It's been two weeks since I first arrived in Moscow and I now prepare to leave. As I sit in the airport, waiting to board a plane for the vacation part of my journey, I feel gratitude for my time here in Russia.
I saw the country in a way that few can through the prism of my work as an educator. This was a once in a lifetime experience. I know this. Still, I am so happy to be born American.
If my great grandparents had made a different choice, I would have been a Soviet citizen. I would have grown up in the Soviet Era. Would I have been reluctant and careful to speak of my experiences? Probably. Would I have been as generous and hospitable in a hosting situation with Americans? I hope so. Would I have been as clear about my high regard for my leaders and my country? This is hard to imagine because so much of what makes us distinctly American is free speech and a sense that we are entitled to and have an obligation criticize our leaders. Things are very different here.
I am never more grateful to be American as when I travel through other countries.
We are a blessed nation.
Yesterday, we met at the American Center which is a sort of library and safe haven for visiting Americans. Twelve teachers from twelve different parts of the USA were able to de-brief about our experiences in five different regions of Russia. Most of us were in Siberia. Most were placed in schools that perform. Our experiences were varied and most said that our time here was challenging and stimulating.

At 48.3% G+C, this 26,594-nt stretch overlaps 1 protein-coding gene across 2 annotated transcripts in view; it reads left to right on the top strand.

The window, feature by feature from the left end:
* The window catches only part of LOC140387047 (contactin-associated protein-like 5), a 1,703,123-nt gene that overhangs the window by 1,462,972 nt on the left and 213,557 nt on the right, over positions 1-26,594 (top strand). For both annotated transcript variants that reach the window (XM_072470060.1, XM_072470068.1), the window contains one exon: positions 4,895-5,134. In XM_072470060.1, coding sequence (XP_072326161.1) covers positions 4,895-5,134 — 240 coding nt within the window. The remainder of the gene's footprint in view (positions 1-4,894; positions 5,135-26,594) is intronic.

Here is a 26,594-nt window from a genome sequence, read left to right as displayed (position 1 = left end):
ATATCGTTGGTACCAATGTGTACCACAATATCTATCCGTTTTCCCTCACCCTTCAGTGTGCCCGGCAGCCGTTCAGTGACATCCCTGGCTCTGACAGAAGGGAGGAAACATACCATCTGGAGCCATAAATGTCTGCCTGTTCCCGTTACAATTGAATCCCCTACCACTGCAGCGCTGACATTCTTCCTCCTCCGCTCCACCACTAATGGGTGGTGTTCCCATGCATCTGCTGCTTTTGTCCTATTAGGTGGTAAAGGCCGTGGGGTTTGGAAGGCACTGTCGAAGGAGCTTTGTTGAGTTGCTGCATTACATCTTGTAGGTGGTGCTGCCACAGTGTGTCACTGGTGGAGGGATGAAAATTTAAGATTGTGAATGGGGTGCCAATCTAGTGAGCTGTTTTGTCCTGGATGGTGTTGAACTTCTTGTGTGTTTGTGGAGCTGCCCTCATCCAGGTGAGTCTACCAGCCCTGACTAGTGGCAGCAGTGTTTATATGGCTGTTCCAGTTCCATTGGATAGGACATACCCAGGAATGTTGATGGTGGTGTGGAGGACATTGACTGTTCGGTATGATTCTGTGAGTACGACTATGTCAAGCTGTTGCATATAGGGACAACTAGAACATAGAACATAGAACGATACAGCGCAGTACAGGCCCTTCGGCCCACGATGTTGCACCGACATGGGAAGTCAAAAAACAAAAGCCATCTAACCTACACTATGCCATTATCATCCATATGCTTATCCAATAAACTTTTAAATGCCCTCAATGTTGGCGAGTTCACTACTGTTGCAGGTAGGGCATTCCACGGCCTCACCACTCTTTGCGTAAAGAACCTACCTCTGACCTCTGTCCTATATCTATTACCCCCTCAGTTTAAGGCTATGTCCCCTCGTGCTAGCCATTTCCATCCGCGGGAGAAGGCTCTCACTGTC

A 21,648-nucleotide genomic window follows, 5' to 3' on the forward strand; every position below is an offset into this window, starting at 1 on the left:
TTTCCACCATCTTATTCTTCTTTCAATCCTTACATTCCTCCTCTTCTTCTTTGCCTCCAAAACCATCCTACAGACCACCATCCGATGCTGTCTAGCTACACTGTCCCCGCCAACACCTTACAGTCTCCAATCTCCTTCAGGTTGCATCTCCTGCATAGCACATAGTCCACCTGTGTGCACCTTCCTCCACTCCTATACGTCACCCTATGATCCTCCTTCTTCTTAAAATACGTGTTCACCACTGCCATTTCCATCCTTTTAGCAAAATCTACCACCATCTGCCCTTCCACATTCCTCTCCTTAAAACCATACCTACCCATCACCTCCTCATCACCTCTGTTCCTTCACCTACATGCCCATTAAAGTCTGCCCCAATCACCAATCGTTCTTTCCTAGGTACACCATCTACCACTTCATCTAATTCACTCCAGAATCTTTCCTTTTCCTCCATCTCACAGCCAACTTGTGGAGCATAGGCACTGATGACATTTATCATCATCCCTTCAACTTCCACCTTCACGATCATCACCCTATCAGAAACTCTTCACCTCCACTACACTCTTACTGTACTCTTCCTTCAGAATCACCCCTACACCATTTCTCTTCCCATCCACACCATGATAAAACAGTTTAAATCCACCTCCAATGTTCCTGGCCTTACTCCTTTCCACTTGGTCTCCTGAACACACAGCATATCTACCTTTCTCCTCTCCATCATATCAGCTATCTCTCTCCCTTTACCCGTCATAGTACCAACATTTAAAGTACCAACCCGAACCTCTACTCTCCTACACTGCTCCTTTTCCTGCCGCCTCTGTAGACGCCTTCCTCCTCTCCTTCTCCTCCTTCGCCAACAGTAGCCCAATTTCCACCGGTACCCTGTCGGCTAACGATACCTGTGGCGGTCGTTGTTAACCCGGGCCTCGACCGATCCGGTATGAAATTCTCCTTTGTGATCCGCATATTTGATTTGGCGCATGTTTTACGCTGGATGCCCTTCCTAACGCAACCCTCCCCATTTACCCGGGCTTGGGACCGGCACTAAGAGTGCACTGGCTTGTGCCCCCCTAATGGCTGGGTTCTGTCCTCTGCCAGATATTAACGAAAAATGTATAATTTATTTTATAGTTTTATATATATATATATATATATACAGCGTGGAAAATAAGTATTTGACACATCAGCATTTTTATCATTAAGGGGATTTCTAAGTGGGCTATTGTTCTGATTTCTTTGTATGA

The essential question that I used to guide my travels through Russian education was simple: what are the factors that determine the education of the Russian student?
As I traveled through schools, I examined my assumptions and asked questions:
How much of the education is dictated by the state?
How much freedom do teachers have to determine their own instruction?
What is the relationship of teachers and students?
What is the relationship of teachers and administration?
Is there a Board of Education and do they set policy or is the policy set at the school?
What is teacher training like?
How are families supportive of their students' education?
I brought many of my own experiences to the questions that I asked. I was so grateful that BHUSD allowed me to participate in this program (I worried about this from my acceptance) and I wanted my travel to be useful to the District as a whole.
Here's what my group noticed in Russia:
Education has intrinsic value.
Student engagement is at a high level in all observed classes and students actively participate in class. Children raised hands in primary forms. Upper grade teachers called on students.
Students feel high pressure to answer questions correctly and we observed fear on the students' part as they worried about answering correctly.
Teachers didn't want to speak English in front of us.
Students dressed professionally and took great care of appearance.
Students showed great respect for teachers.
As in American schools, halls and passing periods were chaotic. Students liberally use personal phones.
Homework seems prepared.
Education is highly competitive.
Russian schools clearly define gender roles. Girls Technical Arts means sewing, ironing, and cooking. Boys took classes like wood shop.
Clear differences between the American and Russian system include:
The Russian system is nationalized and as such features curriculum, textbooks, high stakes tests and teacher education set by the government.